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Savannah Bee honeySavannah Bee’s honey and beeswax products are healthy and sustainable.

By Jan Walsh

Photography by Beau Gustafson

Bees are in trouble. Honeybees, bumble bees, and other native bees are disappearing at alarming rates. Pesticides are weakening their immune systems.  Honeybees contribute to one of every three bites of food we eat. More than $19 billion of crops each year are pollinated by bees. And $150 million of honey is produced in the U.S. annually.

Owner of Savannah Bee Company, Ted Dennard, has been working with bees for more than 30 years. Today his company bottles single flower honeys without blending them. All honeys are hand harvested at the peak of the blooming season for purity. All are KSA Kosher certified and are 100 percent pure honey.

Raw Honeycomb is made up of a comb of hexagonal cells made by bees from beeswax. 550 bees have to visit 2 million flower blossoms to create one pound of honey. The bees must then consume six pounds of honey to generate one pound of beeswax. Beeswax is edible and contains healing properties. Into each beeswax cell, bees deposit the flower nectar they gathered from thousands of flowers. The bees then stand over the cell and fan their wings to evaporate the water from the nectar, leaving only honey. The cell is capped with a thin layer of beeswax and reserved as a food supply for the colony.

Varietal honey refers to the honey gathered from a single blossom type. Each nectar type has its own unique flavor and sugar composition and thus its own unique taste of the bloom. Any honey poured by Savannah Bee Company as a specialty varietal honey must have a minimum of 80 percent pollen count. Among the Savannah Bee varietals harvested are Tupelo Honey, Sourwood Honey, Orange Blossom Honey, Wildflower Honey, and Acacia Honey. 

I am delighted that Savannah Bee Company’s Acacia Honeycomb Jar is back after being unavailable for five years. Acacia honey boasts superb clarity. It is white-gold in color, mild in taste, and has a slow rate of crystallization. At a time of low-yielding monofloral honey crops, they do not have Tupelo or Sourwood honey nor an adequate supply of raw Georgia Wildflower honeycomb. But they have found a good supply of Acacia honey and Acacia Honeycomb. Raw Acacia Honeycomb is offered in honeycomb squares. The honeycomb comes from the acacia forests of Hungary, where they have a tremendous amount of acacia trees. In addition to honeycomb, varietal honeys, artisan honeys, and everyday honeys, Savannah Bee Company also makes a line of body and beauty products that use their honeys, beeswax, and organic ingredients. Products include hand cream, salve, heel balm, hand soap, soap, body balm, oral mist, lip gloss, shampoo, conditioner, body wash, and body lotion.  Savannah Bee Company products can be found in local markets, local restaurants, and online at SavannahBee.com.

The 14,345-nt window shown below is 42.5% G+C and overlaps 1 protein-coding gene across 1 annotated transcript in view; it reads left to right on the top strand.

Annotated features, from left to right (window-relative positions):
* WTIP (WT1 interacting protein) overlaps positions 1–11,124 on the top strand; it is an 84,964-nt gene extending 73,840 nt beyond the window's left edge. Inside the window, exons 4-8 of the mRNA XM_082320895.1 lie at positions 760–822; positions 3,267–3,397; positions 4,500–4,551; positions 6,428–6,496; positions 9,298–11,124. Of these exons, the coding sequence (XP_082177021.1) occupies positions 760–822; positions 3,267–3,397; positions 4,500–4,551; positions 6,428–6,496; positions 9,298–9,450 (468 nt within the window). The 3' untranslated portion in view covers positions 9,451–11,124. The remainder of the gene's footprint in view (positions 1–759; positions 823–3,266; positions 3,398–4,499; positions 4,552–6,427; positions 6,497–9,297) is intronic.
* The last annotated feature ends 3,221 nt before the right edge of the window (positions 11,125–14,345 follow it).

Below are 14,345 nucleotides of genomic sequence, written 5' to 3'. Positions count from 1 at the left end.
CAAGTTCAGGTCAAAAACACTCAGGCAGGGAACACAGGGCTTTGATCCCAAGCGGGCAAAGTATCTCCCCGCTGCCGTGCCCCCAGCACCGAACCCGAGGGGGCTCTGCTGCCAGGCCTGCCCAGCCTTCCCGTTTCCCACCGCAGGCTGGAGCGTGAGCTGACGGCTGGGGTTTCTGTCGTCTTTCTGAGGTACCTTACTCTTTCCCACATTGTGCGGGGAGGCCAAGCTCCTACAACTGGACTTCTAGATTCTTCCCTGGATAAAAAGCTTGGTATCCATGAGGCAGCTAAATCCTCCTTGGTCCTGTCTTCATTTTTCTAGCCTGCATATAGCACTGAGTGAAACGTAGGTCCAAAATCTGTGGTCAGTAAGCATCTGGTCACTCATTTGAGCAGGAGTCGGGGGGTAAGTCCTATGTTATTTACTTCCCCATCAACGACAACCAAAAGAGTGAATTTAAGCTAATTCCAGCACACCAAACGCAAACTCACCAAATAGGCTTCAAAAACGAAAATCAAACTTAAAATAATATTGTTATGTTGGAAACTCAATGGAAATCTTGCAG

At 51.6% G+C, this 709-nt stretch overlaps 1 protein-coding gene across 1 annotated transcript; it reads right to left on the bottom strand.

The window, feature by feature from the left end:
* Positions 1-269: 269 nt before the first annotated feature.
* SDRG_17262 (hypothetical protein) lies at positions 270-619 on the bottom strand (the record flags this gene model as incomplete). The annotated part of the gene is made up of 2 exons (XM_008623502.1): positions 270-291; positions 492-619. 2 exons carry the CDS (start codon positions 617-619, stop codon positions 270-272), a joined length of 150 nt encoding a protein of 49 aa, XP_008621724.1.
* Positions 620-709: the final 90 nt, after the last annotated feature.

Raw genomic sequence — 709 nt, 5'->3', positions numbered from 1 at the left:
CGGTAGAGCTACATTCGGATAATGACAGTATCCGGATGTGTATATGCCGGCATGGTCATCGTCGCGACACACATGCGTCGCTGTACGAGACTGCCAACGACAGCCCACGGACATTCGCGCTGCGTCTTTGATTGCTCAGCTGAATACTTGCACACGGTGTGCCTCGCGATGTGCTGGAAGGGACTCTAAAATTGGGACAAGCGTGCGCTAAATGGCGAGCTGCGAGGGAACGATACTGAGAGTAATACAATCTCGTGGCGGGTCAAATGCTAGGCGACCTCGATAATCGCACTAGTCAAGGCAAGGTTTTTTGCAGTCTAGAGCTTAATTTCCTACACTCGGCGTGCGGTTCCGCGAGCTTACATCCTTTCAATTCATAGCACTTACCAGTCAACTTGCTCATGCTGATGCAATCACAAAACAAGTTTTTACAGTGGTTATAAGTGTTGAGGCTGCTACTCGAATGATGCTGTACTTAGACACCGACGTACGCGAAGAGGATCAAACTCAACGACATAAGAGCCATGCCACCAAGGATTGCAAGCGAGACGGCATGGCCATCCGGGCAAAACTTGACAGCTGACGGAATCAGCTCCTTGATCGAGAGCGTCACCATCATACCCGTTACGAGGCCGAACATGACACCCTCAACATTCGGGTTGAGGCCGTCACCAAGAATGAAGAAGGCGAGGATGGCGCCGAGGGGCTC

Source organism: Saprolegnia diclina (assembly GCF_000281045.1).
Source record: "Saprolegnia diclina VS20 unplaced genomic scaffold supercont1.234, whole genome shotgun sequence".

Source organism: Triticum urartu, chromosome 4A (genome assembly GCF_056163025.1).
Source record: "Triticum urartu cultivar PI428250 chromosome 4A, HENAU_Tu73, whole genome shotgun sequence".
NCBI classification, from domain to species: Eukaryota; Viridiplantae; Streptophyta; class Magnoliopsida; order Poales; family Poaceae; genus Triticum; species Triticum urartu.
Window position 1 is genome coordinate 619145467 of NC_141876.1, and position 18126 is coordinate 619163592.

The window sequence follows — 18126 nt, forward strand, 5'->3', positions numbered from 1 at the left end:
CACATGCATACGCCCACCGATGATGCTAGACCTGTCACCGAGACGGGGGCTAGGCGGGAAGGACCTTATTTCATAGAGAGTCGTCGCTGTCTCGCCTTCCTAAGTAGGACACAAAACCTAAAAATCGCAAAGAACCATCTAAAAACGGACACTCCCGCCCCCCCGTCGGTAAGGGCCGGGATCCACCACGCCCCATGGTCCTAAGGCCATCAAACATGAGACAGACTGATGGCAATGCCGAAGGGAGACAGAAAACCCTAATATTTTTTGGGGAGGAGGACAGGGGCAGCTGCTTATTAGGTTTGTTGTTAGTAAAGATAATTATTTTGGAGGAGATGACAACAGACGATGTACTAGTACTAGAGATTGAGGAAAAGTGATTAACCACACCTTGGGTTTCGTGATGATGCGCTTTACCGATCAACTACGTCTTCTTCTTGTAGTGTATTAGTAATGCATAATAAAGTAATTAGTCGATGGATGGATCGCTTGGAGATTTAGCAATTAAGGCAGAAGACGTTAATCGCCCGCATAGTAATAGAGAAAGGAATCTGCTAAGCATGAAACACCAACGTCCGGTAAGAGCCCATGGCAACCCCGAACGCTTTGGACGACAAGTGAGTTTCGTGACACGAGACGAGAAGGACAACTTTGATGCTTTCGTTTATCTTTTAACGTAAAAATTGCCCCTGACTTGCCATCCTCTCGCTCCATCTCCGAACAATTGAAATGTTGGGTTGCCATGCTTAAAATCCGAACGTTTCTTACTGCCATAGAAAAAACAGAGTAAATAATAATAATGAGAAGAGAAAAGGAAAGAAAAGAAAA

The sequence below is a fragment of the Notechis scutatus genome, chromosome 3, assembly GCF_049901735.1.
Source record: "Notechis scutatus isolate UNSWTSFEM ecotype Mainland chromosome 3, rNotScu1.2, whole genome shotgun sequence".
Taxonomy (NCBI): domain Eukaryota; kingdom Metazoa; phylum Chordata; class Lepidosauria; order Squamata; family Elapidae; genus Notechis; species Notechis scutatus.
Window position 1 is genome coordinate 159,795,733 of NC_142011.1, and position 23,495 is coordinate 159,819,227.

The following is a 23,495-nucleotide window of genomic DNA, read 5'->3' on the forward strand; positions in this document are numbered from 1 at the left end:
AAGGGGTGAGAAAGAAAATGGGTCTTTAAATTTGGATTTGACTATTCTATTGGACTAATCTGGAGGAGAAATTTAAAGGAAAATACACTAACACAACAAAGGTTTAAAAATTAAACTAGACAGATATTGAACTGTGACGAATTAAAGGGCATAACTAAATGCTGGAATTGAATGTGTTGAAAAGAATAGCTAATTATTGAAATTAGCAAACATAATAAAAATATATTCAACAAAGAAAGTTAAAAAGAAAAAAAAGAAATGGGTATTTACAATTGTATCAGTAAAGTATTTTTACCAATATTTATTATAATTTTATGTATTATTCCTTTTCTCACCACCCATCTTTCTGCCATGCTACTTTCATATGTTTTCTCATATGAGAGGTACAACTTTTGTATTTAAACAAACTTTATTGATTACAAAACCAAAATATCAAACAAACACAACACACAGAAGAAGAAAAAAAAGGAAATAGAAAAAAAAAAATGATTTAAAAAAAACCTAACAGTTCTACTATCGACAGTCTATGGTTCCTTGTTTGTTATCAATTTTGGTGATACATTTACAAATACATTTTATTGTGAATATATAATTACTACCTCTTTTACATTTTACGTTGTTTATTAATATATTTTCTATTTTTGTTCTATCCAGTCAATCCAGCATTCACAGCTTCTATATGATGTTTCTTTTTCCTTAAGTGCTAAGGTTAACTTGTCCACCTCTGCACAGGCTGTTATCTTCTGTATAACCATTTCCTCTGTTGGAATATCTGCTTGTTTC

Savannah Bee is a proud partner of the Bee Cause Project, an organization that educates students about the importance of healthy honeybee populations. Savannah Bee and the Bee Cause Project have installed observation hives in schools in 13 different states and the Bahamas. And Savannah Bee assists teachers develop honeybee centered curriculum.

Published, B-Metro magazine, September 2016

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By Jan Walsh

Photography by Beau Gustafson


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By Jan Walsh

Photography by Beau Gustafson


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By Jan Walsh

Photography by Beau Gustafson

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By Jan Walsh

Photography by Beau Gustafson

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By Jan Walsh

Photography by Beau Gustafson


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By Jan Walsh

Photography by Beau Gustafson


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By Jan Walsh

Photography by Beau Gustafson


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Heirloom tomatoes do not have the genetic mutation that gives tomatoes a uniform red color. And unlike the seeds of hybridized plants, Heirloom seeds “breed true.” And unlike the seeds of hybridized plants, Heirloom seeds “breed true.” Both sides of an heirloom variety’s DNA are derived from a stable cultivar, whereas hybridized seeds combine different cultivars. People often ask how grocery store tomatoes can look so pretty and taste so awful. The same mutation that makes tomatoes red also ruins a tomato’s historic taste and texture. So unlike thick skinned, mealy grocery store tomatoes, heirloom skins are thin, bruise and crack easily, and shelf life is shorter. So grow your own or purchase local heirlooms. Read More


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By Jan Walsh

Photography by Beau Gustafson

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By Jan Walsh

Photography by Beau Gustafson


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Photography by Robin Colter

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By Jan Walsh

Photography by Robin Colter

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By Jan Walsh

Photo By Robin Colter

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Photo By Robin Colter


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